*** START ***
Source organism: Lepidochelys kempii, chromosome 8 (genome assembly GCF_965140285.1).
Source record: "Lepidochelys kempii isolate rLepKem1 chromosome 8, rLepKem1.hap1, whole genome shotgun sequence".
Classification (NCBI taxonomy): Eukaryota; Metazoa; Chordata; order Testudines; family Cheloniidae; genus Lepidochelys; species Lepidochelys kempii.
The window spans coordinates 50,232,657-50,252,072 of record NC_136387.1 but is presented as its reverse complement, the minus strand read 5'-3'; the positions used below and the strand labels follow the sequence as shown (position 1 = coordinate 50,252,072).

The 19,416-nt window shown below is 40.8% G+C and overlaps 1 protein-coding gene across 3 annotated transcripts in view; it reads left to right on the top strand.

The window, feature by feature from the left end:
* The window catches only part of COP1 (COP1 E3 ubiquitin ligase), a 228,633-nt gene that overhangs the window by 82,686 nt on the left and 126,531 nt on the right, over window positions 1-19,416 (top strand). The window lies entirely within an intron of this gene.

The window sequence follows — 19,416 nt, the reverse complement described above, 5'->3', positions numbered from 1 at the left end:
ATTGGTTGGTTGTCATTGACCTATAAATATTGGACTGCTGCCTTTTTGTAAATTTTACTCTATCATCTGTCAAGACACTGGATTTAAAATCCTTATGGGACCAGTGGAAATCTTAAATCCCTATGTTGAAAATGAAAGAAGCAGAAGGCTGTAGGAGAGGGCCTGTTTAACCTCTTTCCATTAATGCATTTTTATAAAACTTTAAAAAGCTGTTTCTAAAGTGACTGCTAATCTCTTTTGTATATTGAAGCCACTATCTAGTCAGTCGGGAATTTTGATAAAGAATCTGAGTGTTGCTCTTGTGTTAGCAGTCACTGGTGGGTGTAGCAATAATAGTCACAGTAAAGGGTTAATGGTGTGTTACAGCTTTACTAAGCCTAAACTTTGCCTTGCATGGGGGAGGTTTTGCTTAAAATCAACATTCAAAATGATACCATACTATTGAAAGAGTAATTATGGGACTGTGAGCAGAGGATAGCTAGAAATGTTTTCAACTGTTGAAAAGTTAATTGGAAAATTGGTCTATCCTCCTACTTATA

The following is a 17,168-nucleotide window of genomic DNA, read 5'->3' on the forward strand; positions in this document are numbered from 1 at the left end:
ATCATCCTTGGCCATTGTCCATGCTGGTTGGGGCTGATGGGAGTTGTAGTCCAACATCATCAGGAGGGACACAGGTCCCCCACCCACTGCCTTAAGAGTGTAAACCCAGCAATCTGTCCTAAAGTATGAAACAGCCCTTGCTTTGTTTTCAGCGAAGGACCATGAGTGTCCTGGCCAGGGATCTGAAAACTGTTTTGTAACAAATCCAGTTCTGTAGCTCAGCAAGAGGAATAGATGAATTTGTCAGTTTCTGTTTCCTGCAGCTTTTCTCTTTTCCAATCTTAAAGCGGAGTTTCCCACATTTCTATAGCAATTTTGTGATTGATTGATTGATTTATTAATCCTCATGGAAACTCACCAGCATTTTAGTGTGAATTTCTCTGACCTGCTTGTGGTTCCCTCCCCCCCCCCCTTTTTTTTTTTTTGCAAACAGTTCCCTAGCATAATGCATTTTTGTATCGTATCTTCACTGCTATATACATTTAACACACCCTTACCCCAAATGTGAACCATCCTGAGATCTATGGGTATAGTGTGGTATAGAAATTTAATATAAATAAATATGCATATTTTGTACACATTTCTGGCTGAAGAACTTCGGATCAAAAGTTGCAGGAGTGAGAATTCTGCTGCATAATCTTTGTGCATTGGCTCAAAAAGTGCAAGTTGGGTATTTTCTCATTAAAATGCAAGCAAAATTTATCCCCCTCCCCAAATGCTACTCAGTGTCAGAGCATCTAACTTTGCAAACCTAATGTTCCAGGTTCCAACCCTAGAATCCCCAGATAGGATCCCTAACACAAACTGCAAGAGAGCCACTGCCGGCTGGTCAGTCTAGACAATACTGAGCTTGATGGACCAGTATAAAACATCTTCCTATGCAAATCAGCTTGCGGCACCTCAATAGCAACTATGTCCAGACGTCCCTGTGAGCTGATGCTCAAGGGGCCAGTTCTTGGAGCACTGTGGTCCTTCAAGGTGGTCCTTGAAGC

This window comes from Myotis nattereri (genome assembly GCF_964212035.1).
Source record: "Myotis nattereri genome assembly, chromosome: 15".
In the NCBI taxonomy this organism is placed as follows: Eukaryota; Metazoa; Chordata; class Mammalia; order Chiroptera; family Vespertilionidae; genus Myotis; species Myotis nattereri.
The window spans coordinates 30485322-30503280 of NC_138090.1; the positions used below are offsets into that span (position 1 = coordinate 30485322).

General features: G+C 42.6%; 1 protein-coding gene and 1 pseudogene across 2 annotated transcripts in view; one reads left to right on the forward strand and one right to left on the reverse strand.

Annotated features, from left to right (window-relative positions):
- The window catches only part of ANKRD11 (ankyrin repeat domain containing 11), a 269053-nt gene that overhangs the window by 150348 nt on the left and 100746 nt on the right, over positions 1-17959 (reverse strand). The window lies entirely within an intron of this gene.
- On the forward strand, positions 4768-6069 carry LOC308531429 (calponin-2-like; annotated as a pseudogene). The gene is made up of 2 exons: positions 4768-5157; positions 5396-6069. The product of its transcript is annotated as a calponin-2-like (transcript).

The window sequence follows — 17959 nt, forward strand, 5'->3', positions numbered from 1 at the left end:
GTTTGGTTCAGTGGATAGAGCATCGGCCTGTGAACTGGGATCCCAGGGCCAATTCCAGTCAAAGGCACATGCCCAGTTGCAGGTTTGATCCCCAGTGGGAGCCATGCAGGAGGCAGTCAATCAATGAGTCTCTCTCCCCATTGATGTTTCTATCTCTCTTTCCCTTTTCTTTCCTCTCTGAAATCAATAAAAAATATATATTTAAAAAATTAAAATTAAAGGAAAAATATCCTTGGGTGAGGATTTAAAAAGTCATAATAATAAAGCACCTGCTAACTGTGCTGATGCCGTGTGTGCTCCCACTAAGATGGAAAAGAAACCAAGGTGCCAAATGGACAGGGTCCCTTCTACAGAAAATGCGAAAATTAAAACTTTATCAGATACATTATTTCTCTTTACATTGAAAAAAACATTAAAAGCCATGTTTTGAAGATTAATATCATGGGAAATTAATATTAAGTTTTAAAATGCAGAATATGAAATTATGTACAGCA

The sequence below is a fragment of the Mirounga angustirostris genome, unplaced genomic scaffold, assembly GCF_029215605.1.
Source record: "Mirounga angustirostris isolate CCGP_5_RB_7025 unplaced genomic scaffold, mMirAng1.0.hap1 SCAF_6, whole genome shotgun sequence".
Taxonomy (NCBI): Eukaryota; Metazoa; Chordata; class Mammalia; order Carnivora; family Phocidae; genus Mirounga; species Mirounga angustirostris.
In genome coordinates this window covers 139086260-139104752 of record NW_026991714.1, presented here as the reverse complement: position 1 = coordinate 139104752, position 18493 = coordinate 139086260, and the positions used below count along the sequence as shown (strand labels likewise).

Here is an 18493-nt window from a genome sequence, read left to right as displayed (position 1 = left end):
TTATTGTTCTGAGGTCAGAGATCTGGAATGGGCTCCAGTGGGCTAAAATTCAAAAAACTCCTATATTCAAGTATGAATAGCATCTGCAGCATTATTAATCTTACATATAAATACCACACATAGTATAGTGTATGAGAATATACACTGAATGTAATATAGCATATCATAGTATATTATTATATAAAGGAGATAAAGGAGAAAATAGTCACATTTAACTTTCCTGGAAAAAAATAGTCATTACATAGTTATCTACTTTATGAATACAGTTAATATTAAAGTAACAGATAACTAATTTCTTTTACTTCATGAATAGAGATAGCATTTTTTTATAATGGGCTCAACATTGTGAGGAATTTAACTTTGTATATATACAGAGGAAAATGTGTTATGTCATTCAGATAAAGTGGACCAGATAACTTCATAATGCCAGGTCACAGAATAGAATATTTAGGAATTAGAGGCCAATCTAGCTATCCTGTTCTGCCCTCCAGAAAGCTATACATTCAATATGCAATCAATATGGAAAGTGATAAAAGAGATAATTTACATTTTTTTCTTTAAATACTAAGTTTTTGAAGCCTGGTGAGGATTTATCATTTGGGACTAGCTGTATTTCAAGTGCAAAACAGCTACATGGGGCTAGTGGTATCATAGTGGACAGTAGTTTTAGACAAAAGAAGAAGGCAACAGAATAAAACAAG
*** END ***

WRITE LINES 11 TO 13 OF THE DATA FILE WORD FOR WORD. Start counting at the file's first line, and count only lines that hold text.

ATCATCCTTGGCCATTGTCCATGCTGGTTGGGGCTGATGGGAGTTGTAGTCCAACATCATCAGGAGGGACACAGGTCCCCCACCCACTGCCTTAAGAGTGTAAACCCAGCAATCTGTCCTAAAGTATGAAACAGCCCTTGCTTTGTTTTCAGCGAAGGACCATGAGTGTCCTGGCCAGGGATCTGAAAACTGTTTTGTAACAAATCCAGTTCTGTAGCTCAGCAAGAGGAATAGATGAATTTGTCAGTTTCTGTTTCCTGCAGCTTTTCTCTTTTCCAATCTTAAAGCGGAGTTTCCCACATTTCTATAGCAATTTTGTGATTGATTGATTGATTTATTAATCCTCATGGAAACTCACCAGCATTTTAGTGTGAATTTCTCTGACCTGCTTGTGGTTCCCTCCCCCCCCCCCTTTTTTTTTTTTTGCAAACAGTTCCCTAGCATAATGCATTTTTGTATCGTATCTTCACTGCTATATACATTTAACACACCCTTACCCCAAATGTGAACCATCCTGAGATCTATGGGTATAGTGTGGTATAGAAATTTAATATAAATAAATATGCATATTTTGTACACATTTCTGGCTGAAGAACTTCGGATCAAAAGTTGCAGGAGTGAGAATTCTGCTGCATAATCTTTGTGCATTGGCTCAAAAAGTGCAAGTTGGGTATTTTCTCATTAAAATGCAAGCAAAATTTATCCCCCTCCCCAAATGCTACTCAGTGTCAGAGCATCTAACTTTGCAAACCTAATGTTCCAGGTTCCAACCCTAGAATCCCCAGATAGGATCCCTAACACAAACTGCAAGAGAGCCACTGCCGGCTGGTCAGTCTAGACAATACTGAGCTTGATGGACCAGTATAAAACATCTTCCTATGCAAATCAGCTTGCGGCACCTCAATAGCAACTATGTCCAGACGTCCCTGTGAGCTGATGCTCAAGGGGCCAGTTCTTGGAGCACTGTGGTCCTTCAAGGTGGTCCTTGAAGC

This window comes from Myotis nattereri (genome assembly GCF_964212035.1).
Source record: "Myotis nattereri genome assembly, chromosome: 15".